Popular History of Jersey Chapter 52
In January of 1889 another and successful effort was made in connection with the much-needed voting reform, the principles of the Ballot Bill being accepted by the States on the sixth of that month, after a numerously-signed petition had been presented to them, whilst on the 14th it was found necessary, in face of the continuation of the disease amongst foreign cattle, to prohibit the landing even of forage elsewhere than in the harbours of St Aubin, Gorey, and St Helier, where inspection could be ensured, and a system of disinfecting be carried out under the States Veterinary Surgeon.
On 21 February 1889, in the same line, under the sanitary regulations then brought into force, it was made a criminal offence to purposely conceal the fact of any disease such as could be spread by contagion or otherwise amongst the residents of the Island.
Prior to this, however, on 4 February, another advance was made in the first mooting of a Compulsory Education Act for the Island. On the 14th of the month the preamble of the Ballot Bill was adopted by the States, and, early in April, the Impot officials were exercising their powers to the full in connection with one of the most extensive smuggling cases of latter years, with the result that on 13 May fines varying from £117 (and costs) to £15 (and costs) were inflicted upon some four leading personages amongst the mercantile community of the Island.
13 May this same year comes into unenviable notice, also, as being the date on which, at the annual inspection of the Royal Jersey Artillery, the A (West) Battery received from the Lieut-Governor a severe public reprimand for insubordination on the People's Park a few days previously, a matter which does not seem to have very much affected the Queen's birthday celebration on the following 24th, which appears to have been joined in with the customary ceremony and vigour.
On 26 May 1889, the ss Dora made her maiden passage; and on the 27th the number of pauper immigrants, more especially from Normandy and Brittany, had so conspicuously increased, and their hygienic condition was so deplorable, that the States found it a necessity to legislate concerning them, and with that view passed strict regulations with regard to medical certificates of health, and also the registering of their individual names, combined with a deposit of 5s each, before allowing them to proceed further than the pier, where they were held, pro tem, to be in quarantine.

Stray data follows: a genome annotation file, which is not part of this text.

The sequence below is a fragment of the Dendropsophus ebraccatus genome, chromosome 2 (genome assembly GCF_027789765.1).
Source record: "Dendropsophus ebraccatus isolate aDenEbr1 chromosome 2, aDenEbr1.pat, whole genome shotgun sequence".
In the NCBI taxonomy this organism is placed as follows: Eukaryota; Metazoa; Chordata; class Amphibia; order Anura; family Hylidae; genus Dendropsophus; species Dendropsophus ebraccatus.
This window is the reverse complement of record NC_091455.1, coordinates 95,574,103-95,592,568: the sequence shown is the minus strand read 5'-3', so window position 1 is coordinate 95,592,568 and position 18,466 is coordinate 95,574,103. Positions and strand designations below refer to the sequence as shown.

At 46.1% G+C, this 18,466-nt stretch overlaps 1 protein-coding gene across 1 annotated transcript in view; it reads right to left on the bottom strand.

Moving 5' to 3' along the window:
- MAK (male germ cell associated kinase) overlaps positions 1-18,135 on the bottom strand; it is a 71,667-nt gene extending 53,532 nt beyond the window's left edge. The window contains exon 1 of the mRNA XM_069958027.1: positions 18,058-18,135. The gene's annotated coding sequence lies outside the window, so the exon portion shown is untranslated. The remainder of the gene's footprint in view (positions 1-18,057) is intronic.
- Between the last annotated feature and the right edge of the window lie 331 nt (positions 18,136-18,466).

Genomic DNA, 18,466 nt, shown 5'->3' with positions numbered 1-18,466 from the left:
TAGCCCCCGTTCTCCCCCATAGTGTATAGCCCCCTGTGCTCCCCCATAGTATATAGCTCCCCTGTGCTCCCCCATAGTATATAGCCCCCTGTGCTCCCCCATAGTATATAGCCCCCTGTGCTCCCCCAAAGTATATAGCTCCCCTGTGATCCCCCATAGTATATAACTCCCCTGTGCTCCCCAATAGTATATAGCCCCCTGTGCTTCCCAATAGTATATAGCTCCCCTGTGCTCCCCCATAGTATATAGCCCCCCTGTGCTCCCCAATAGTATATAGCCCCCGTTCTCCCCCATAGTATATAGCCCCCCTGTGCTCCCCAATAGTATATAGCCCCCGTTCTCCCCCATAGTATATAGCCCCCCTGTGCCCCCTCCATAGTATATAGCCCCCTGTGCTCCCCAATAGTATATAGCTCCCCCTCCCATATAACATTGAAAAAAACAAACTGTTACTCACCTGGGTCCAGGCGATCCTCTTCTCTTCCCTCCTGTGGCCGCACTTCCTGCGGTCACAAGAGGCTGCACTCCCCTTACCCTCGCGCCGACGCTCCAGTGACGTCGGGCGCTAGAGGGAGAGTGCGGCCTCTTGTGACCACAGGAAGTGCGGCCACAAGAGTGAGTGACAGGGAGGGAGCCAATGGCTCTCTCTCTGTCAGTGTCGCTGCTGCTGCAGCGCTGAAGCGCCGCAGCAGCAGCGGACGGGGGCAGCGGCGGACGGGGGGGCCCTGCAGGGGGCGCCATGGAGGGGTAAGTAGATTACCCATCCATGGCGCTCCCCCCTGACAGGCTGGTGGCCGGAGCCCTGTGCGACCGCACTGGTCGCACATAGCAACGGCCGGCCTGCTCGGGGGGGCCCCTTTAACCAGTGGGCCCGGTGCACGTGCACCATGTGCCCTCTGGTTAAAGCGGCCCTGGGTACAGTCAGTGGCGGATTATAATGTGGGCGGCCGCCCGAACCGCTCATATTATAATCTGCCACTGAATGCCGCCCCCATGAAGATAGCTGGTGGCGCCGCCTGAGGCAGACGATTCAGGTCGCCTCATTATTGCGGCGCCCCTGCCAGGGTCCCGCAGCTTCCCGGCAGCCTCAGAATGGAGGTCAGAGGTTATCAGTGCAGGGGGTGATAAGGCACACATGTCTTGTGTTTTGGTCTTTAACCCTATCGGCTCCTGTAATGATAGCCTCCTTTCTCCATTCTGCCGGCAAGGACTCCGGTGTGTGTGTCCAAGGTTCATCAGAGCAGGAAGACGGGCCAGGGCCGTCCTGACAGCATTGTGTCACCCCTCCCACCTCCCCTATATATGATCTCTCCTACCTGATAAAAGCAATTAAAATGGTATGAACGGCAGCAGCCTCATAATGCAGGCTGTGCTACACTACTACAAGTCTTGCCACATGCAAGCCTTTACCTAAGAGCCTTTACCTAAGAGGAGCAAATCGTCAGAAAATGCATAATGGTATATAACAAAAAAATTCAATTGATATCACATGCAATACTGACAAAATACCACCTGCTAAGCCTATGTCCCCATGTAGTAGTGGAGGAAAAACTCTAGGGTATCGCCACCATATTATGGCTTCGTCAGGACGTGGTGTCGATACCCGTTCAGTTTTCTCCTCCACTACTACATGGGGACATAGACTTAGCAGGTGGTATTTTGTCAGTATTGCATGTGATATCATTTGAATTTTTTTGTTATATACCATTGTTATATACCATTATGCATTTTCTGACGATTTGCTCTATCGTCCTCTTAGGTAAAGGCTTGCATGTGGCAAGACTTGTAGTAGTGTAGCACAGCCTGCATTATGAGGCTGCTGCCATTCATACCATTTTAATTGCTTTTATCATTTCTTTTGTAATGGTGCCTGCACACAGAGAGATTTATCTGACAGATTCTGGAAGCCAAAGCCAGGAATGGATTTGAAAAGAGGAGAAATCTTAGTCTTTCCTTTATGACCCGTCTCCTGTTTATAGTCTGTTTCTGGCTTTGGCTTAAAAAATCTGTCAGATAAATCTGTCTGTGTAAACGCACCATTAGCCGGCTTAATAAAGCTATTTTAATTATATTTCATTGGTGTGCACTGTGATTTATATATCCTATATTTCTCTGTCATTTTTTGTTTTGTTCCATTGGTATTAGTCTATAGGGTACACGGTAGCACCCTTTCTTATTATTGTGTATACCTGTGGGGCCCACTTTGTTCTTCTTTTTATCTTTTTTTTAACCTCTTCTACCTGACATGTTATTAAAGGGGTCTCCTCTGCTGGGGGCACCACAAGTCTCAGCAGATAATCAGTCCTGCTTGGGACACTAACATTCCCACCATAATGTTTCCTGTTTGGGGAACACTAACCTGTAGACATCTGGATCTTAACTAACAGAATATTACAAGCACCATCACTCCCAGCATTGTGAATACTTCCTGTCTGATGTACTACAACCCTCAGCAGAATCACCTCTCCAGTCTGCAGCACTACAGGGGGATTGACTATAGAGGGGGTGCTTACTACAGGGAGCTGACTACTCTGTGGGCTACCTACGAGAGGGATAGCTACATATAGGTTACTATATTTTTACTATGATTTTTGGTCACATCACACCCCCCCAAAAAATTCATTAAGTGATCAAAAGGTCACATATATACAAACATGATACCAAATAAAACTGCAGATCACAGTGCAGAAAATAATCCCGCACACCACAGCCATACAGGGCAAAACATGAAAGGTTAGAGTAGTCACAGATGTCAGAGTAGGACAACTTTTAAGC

Other cases of insubordination amongst the Militia were revealed on the 28th, by a recruit in the West Regiment being fined £5, a sergeant of the West Battery RJA being at the same time condemned to eight days imprisonment, two gunners, respectively, to six and four days, and four others to forty-eight hours for the like offence. This not altogether satisfactory month, it may be added, ended on the 30th with a severe shock of earthquake.
4 June 1889 shows St Aubin en fete on the occasion of the laying of the foundation stone of its Church by the Bishop of Guildford, and the 13th of that month saw a visit to the Island, in the Trinity House steamer Galatea, of Sir Michael Hicks-Beach, together with a company of distinguished friends; whilst 13 July 1889 witnessed the winding-up of the old Weymouth and Channel Islands Steam Packet Company, its place being taken by the Great Western Railway Company, whose pioneer boats, the Antelope and the Lynx, arrived in Jersey on 3 and 4 August respectively.
Coming to 19 August 1889, we find the last reminiscence of the New Harbour improvements in the decision of the States, by thirty-one votes to six to abandon the Hermitage Breakwater, in consequence of which, a natural and necessary result, some seventy men were thrown out of work.
Then, on 8 October, General Boulanger arrived on the Island, being subsequently visited by the French National Committee, who, on the 17th of the month, presented him with an address; and 1 November saw, in the sending to gaol of one Marie Francoise Daniel, of unsound mind, pending Her Majesty's will and pleasure, the starting point of another of Jersey's famous official conflicts, whilst on 9 November there occurred the almost unprecedented procedure of the Royal Court censuring the Viscount, Gervaise Le Gros, for absence without permission, a matter which only resulted, however, in his obtaining a new patent of office, whereby, for the future, the liability to all such scenes was put an end to.
Of other occurrences during 1889, the heavy fining of several inhabitants and the debarring them for a term of three years from civil rights, for false entries in the Rates Schedules, is most noteworthy; though those interested in agricultural items will learn with satisfaction that the year stands as a record one with regard to the weight or size of several of the products - on 10 July a potato weighing 5½ lb was dug by a Mr Luce, of St Saviour; a cabbage was cut weighing 35 lb by a Mr Le Brocq, of St Peter, on 19 August; and a monster pear weighing 35 oz was on view in Bath Street on 10 October; whilst in this latter month, at the Agricultural Hall, London, at the great Dairy Show, a Jersey cow, "Baron's Progress", won the championship prize and the still unbeaten record for her day’s butter yield of 3 lb 5 oz.